SB 8.1 Summary

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First of all, let me offer my humble, respectful obeisances unto the lotus feet of my spiritual master, His Divine Grace Śrī Śrīmad Bhaktisiddhānta Sarasvatī Gosvāmī Prabhupāda. Sometime in the year 1935 when His Divine Grace was staying at Rādhā-kuṇḍa, I went to see him from Bombay. At that time, he gave me many important instructions in regard to constructing temples and publishing books. He personally told me that publishing books is more important than constructing temples. Of course, those same instructions remained within my mind for many years. In 1944 I began publishing my Back to Godhead, and when I retired from family life in 1958 I began publishing Śrīmad-Bhāgavatam in Delhi. When three parts of Śrīmad-Bhāgavatam had been published in India, I then started for the United States of America on the thirteenth of August, 1965.

I am continuously trying to publish books, as suggested by my spiritual master. Now, in this year, 1976, I have completed the Seventh Canto of Śrīmad-Bhāgavatam, and a summary of the Tenth Canto has already been published as Kṛṣṇa, the Supreme Personality of Godhead. Still, the Eighth Canto, Ninth Canto, Tenth Canto, Eleventh Canto and Twelfth Canto are yet to be published. On this occasion, therefore, I am praying to my spiritual master to give me strength to finish this work. I am neither a great scholar nor a great devotee; I am simply a humble servant of my spiritual master, and to the best of my ability I am trying to please him by publishing these books, with the cooperation of my disciples in America. Fortunately, scholars all over the world are appreciating these publications. Let us cooperatively publish more and more volumes of Śrīmad-Bhāgavatam just to please His Divine Grace Bhaktisiddhānta Sarasvatī Ṭhākura.

This First Chapter of the Eighth Canto may be summarized as a description of four Manus, namely Svāyambhuva, Svārociṣa, Uttama and Tāmasa. After hearing descriptions of the dynasty of Svāyambhuva Manu until the end of the Seventh Canto, Mahārāja Parīkṣit desired to know about other Manus. He desired to understand how the Supreme Personality of Godhead descends—not only in the past but at the present and in the future—and how He acts in various pastimes as Manu. Since Parīkṣit Mahārāja was eager to know all this, Śukadeva Gosvāmī gradually described all the Manus, beginning with the six Manus who had appeared in the past.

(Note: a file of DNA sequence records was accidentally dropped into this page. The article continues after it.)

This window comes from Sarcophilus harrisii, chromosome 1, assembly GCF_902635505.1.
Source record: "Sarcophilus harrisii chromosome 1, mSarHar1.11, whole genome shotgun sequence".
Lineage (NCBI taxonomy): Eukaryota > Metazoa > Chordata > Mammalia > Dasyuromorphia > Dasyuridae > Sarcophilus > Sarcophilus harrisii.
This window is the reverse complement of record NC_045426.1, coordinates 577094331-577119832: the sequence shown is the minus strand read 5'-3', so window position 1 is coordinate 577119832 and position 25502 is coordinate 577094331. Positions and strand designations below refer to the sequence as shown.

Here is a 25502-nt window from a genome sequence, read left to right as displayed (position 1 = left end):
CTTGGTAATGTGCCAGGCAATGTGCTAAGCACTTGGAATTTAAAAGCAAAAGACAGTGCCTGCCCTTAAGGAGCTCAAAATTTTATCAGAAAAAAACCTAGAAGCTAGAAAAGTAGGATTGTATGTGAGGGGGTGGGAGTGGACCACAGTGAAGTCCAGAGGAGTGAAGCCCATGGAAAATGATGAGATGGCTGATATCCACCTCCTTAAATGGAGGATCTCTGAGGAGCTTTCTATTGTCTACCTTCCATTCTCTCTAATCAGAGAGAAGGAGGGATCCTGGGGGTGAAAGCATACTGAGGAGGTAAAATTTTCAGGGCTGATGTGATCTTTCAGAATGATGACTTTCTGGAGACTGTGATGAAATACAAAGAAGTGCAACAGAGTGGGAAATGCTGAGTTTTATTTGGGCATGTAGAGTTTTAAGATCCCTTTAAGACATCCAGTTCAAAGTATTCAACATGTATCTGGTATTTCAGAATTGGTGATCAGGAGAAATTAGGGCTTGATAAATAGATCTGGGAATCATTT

The first Manu was Svāyambhuva Manu. His two daughters, namely Ākūti and Devahūti, gave birth to two sons, named Yajña and Kapila respectively. Because Śukadeva Gosvāmī had already described the activities of Kapila in the Third Canto, he now described the activities of Yajña. The original Manu, along with his wife, Śatarūpā, went into the forest to practice austerities on the bank of the River Sunandā. They practiced austerities for a hundred years, and then Manu, in a trance, formed prayers to the Supreme Personality of Godhead. Rākṣasas and asuras then attempted to devour him, but Yajña, accompanied by his sons the Yāmas and the demigods, killed them. Then Yajña personally took the post of Indra, the King of the heavenly planets.

The second Manu, whose name was Svārociṣa, was the son of Agni, and His sons were headed by Dyumat, Suṣeṇa and Rociṣmat. In the age of this Manu, Rocana became Indra, the ruler of the heavenly planets, and there were many demigods, headed by Tuṣita. There were also many saintly persons, such as Ūrja and Stambha. Among them was Vedaśirā, whose wife, Tuṣitā, gave birth to Vibhu. Vibhu instructed eighty-eight thousand dṛḍha-vratas, or saintly persons, on self-control and austerity.

Uttama, the son of Priyavrata, was the third Manu. Among his sons were Pavana, Sṛñjaya and Yajñahotra. During the reign of this Manu, the sons of Vasiṣṭha, headed by Pramada, became the seven saintly persons. The Satyas, Devaśrutas and Bhadras became the demigods, and Satyajit became Indra. From the womb of Sunṛtā, the wife of Dharma, the Lord appeared as Satyasena, and He killed all the Yakṣas and Rākṣasas who were fighting with Satyajit.

Tāmasa, the brother of the third Manu, was the fourth Manu, and he had ten sons, including Pṛthu, Khyāti, Nara and Ketu. During his reign, the Satyakas, Haris, Vīras and others were demigods, the seven great saints were headed by Jyotirdhāma, and Triśikha became Indra. Harimedhā begot a son named Hari in the womb of his wife Hariṇī. This Hari, an incarnation of God, saved the devotee Gajendra. This incident is described as gajendra-mokṣaṇa. At the end of this chapter, Parīkṣit Mahārāja particularly asks about this incident.